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EU Launches Antitrust Investigation Against NVIDIA Over Failure To Win Over Watchdogs

Updated: Nov 17, 2021

The European Union's regulatory watchdog recently put NVIDIA under scrutiny amidst concerns over its planned acquisition of the British chip designer, Arm.

Credit: Coolcaesar | Wikimedia Commons

Three people knowledgeable about the proceedings told Reuters that NVIDIA's offered concessions in its acquisition deal failed to address competition concerns.

Although the European Commission, the EU's regulatory watchdog, declined to comment on the matter, the informants revealed that the Commission is scheduled to end its preliminary review on 27 October 2021. After which, it will launch a four-month-long investigation into the deal.

The same three people also said that the Commission did not approach rivals and customers for feedback on the concessions given. This move by the Commission may mean that it also found the concessions lacking.

NVIDIA previously announced on 13 September 2020 that it plans to acquire Arm from Japan's Softbank Group Corp for as much as US$40 billion to "create the premier computing company for the age of artificial intelligence" by combining NVIDIA's and Arm's strengths. The deal was also said to gradually grow NVIDIA's non-GAAP gross margins and earnings per share.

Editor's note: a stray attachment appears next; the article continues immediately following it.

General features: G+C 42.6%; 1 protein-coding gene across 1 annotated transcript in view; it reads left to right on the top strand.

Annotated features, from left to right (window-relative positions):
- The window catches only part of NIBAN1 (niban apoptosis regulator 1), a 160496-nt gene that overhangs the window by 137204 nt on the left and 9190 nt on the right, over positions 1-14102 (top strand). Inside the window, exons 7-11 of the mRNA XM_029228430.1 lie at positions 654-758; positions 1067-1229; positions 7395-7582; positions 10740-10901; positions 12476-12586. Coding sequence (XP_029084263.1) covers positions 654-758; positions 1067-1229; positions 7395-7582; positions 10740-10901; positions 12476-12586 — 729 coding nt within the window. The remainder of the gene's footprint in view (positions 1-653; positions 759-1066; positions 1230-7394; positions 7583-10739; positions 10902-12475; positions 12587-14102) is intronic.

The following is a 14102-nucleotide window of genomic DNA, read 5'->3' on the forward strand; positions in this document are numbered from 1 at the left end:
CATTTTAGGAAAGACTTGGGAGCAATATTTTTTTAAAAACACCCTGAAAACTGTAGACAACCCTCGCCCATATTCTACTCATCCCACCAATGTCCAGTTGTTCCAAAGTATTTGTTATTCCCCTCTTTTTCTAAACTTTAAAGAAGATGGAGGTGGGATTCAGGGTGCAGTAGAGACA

A shot of Qualcomm's office in San Jose, California. Credit: Justin Sullivan | Getty Images News | Getty Images

However, Qualcomm, Apple, Samsung and other companies raised concerns about Arm's neutrality and its capability of licensing its intellectual property to customers and rivals. This protest is despite NVIDIA's announcement that Arm will continue to operate its open-licensing model while maintaining its neutrality.

"As part of NVIDIA, Arm will continue to operate its open-licensing model while maintaining the global customer neutrality that has been foundational to its success, with 180 billion chips shipped to date by its licenses," NVIDIA said. "Arm partners will also benefit from both companies' offerings, including NVIDIA's numerous innovations."

The United Kingdom's Competition and Markets Authority found the deal insufficient to alleviate competition concerns and that it could damage competition and weaken rivals on 20 August 2021. It then announced its recommendation to launch an in-depth investigation into the NVIDIA-Arm merger that typically takes around six months.


Written by John Paul Joaquin

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